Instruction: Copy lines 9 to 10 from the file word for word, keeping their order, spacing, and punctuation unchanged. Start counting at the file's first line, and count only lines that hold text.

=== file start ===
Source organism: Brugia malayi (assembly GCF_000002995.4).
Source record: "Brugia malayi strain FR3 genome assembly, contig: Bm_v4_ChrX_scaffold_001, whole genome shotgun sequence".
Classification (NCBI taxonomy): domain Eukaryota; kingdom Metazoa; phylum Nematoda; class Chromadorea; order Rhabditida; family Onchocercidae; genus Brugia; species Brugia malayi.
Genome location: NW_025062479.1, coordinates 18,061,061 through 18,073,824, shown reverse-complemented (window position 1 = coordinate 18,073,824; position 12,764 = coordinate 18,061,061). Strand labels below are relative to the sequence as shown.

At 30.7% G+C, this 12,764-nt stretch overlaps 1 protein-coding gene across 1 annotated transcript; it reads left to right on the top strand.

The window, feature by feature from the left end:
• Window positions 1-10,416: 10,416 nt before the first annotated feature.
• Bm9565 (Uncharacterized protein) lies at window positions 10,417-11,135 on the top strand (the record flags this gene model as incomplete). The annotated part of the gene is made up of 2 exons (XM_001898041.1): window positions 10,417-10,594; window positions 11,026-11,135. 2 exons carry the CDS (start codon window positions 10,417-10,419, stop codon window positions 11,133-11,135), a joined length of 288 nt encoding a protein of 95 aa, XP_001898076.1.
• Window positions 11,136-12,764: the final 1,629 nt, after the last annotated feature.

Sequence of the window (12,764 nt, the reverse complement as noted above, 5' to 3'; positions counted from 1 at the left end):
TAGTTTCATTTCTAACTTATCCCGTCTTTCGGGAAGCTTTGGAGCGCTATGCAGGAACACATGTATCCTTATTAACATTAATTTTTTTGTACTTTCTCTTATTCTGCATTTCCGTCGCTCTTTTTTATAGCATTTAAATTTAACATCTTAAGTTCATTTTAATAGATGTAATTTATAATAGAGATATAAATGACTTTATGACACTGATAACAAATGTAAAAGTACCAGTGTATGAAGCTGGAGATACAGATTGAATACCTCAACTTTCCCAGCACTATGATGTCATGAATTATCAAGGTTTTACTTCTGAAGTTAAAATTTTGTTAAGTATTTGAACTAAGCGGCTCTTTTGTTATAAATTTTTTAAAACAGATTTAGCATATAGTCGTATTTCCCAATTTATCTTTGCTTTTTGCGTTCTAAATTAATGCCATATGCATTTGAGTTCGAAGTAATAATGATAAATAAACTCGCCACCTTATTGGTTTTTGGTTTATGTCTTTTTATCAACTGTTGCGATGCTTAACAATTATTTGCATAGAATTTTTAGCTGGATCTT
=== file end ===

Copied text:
• Window positions 11,136-12,764: the final 1,629 nt, after the last annotated feature.

Sequence of the window (12,764 nt, the reverse complement as noted above, 5' to 3'; positions counted from 1 at the left end):